“We believe that within the next three to five years, 75% of companies will have at least one type of robot,” Klappich predicts. “And, around 25% to 40% of those robots will have already be part of a heterogeneous fleet of robots.”

Heterogeneous robot fleets are groups of robots in which different types of robots work together to perform tasks. Their popularity is being driven by the fact that once companies successfully integrate a robot into their facilities, they then start looking for places where the next robot can be implemented.

“That’s going to result in a lot of companies having heterogeneous fleets of robots,” says Klappich, who hints that there are already numerous use cases underway in the warehousing space and that “companies are moving forward” with these efforts.

“There’s a lot of activity taking place and the [heterogenous robotics] solution is only going to get deeper and richer over the next few years,” says Klappich, “and mainly because there is no one robotics vendor that does everything.”

SC
MR

Sorry, but your login has failed. Please recheck your login information and resubmit. If your subscription has expired, renew here.

From the January-February 2024 edition of Supply Chain Management Review.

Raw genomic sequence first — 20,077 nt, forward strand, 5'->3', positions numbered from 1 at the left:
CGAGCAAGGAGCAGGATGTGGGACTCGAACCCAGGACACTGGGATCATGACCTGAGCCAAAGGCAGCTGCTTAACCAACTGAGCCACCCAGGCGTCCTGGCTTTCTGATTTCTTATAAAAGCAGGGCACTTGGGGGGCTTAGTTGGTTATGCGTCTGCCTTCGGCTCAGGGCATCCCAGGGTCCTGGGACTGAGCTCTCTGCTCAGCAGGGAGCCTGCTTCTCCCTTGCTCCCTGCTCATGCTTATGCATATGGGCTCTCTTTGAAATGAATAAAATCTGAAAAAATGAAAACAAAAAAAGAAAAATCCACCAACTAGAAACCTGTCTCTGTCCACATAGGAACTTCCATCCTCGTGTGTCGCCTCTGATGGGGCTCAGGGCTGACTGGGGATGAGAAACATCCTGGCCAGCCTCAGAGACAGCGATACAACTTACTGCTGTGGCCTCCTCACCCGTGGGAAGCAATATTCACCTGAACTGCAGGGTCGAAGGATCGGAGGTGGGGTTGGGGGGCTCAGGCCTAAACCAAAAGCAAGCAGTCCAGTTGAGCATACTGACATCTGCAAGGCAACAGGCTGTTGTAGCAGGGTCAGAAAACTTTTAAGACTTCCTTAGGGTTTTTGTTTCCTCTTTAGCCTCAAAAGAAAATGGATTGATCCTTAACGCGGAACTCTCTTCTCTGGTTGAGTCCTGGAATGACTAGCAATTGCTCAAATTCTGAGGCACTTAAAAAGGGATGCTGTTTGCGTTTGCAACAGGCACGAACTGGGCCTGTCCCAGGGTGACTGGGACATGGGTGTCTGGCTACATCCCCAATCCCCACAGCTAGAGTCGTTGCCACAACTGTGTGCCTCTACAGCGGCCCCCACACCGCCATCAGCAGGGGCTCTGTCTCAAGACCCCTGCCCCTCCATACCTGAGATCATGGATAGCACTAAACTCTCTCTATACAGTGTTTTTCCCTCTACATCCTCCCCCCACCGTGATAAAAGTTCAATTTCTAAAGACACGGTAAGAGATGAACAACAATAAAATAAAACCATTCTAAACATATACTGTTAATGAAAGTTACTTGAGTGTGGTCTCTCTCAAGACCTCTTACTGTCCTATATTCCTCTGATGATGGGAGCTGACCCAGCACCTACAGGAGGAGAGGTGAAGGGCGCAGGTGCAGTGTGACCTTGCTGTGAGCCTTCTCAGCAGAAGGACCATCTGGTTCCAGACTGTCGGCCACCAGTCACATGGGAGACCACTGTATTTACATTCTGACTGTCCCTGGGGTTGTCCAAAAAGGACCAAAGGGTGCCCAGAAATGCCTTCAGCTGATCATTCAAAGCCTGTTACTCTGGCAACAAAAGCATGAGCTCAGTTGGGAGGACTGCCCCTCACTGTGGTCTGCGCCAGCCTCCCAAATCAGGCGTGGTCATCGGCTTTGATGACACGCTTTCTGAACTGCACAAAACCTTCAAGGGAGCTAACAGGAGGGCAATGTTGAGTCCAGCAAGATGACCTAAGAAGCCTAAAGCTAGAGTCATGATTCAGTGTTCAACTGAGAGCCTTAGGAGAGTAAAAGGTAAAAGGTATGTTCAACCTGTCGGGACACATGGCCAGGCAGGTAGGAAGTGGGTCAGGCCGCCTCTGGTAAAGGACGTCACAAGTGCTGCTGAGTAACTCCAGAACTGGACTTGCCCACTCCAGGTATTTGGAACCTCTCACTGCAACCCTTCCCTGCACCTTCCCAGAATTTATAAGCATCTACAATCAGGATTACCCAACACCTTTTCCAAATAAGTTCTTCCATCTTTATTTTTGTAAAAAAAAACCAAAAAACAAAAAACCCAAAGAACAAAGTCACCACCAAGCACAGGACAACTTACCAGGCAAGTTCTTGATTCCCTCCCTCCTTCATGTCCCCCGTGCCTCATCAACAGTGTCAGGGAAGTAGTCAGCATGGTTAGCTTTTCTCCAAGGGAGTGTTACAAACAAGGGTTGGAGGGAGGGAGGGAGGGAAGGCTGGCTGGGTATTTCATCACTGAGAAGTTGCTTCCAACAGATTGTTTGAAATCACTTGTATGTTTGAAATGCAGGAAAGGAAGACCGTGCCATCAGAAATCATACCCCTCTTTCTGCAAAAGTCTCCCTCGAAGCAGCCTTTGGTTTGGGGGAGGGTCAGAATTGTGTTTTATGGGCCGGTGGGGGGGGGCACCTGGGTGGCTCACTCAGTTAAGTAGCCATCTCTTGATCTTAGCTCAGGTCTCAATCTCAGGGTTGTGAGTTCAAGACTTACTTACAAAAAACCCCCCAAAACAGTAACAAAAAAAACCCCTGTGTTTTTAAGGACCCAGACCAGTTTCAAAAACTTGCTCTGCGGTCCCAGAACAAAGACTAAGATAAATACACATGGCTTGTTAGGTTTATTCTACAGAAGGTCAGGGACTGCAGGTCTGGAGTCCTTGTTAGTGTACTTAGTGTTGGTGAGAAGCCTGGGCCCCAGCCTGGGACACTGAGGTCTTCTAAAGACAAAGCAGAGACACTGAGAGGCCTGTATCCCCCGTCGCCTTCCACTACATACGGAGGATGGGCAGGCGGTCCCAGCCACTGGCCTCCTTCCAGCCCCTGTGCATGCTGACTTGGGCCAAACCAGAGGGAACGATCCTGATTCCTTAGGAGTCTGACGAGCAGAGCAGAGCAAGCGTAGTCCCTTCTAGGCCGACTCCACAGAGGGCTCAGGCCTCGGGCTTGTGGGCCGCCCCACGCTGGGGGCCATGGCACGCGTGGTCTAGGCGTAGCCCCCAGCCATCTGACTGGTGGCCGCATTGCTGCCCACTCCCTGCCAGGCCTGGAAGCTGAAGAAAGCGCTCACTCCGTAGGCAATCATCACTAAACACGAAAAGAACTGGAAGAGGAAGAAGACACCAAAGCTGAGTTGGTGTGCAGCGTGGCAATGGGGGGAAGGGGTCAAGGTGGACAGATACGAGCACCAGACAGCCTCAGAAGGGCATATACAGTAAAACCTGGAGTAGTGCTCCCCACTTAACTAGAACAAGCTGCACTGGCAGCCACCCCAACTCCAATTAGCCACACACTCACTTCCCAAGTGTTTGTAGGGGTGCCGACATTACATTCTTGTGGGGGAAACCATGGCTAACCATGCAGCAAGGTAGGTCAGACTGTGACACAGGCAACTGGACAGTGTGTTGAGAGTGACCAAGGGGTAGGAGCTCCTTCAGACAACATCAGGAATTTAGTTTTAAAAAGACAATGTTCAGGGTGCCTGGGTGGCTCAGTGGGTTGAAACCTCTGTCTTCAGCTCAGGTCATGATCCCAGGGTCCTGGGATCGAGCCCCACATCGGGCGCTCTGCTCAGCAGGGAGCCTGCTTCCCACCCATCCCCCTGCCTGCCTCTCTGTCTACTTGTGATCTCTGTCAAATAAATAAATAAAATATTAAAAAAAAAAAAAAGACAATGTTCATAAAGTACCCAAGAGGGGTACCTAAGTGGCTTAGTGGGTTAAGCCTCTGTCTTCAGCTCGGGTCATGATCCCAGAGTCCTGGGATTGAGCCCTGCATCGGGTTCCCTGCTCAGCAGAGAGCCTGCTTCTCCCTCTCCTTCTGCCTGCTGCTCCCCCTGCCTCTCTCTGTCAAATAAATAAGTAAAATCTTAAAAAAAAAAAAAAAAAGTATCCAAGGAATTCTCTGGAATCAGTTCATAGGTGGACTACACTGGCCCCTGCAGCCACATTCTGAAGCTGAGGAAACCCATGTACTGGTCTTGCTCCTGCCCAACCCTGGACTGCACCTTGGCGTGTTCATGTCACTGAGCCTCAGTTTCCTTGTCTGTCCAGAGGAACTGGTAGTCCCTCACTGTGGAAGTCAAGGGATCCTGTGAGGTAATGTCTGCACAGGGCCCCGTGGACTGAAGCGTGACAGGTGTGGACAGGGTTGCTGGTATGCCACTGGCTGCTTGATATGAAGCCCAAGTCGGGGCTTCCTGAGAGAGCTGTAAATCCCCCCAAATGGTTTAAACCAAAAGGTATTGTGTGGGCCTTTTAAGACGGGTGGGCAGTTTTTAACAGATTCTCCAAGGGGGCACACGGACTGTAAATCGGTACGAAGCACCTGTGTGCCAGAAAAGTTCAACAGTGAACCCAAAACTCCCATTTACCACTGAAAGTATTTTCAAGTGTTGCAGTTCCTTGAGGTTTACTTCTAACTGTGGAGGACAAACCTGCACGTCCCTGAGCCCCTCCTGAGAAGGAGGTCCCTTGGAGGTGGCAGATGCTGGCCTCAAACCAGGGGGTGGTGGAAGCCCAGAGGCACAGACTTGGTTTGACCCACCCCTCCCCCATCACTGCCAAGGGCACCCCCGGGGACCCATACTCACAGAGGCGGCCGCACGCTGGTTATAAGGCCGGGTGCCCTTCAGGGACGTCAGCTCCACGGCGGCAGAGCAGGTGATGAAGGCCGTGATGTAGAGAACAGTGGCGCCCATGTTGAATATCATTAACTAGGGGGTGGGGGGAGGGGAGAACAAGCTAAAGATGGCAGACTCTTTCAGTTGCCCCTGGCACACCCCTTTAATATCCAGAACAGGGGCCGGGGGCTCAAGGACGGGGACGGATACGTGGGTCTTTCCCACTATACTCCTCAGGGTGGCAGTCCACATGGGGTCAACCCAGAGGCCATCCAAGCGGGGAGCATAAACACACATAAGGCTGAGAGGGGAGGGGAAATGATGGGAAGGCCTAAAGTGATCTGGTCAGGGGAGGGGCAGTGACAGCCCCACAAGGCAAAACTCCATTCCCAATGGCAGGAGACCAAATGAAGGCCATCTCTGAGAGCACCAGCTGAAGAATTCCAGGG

January-February 2024

Back in 2019, we seemed on a consistent path to the future. Then COVID-19 arrived on the global scene, and all predictions went out the window. As 2024 begins, everyone wants to know what the year will look like. I…
Browse this issue archive.
Access your online digital edition.
Download a PDF file of the January-February 2024 issue.

With all eyes on supply chains right now, organizations are investing in more automation, adopting more technology and taking other steps to make sure these critical global networks remain resilient, agile and productive. Every year, the editors of Logistics Management and Supply Chain Management Review unwrap the biggest trends, challenges and opportunities taking place in the modern supply chain and shine a spotlight on them at the Supply Chain Outlook Virtual Summit.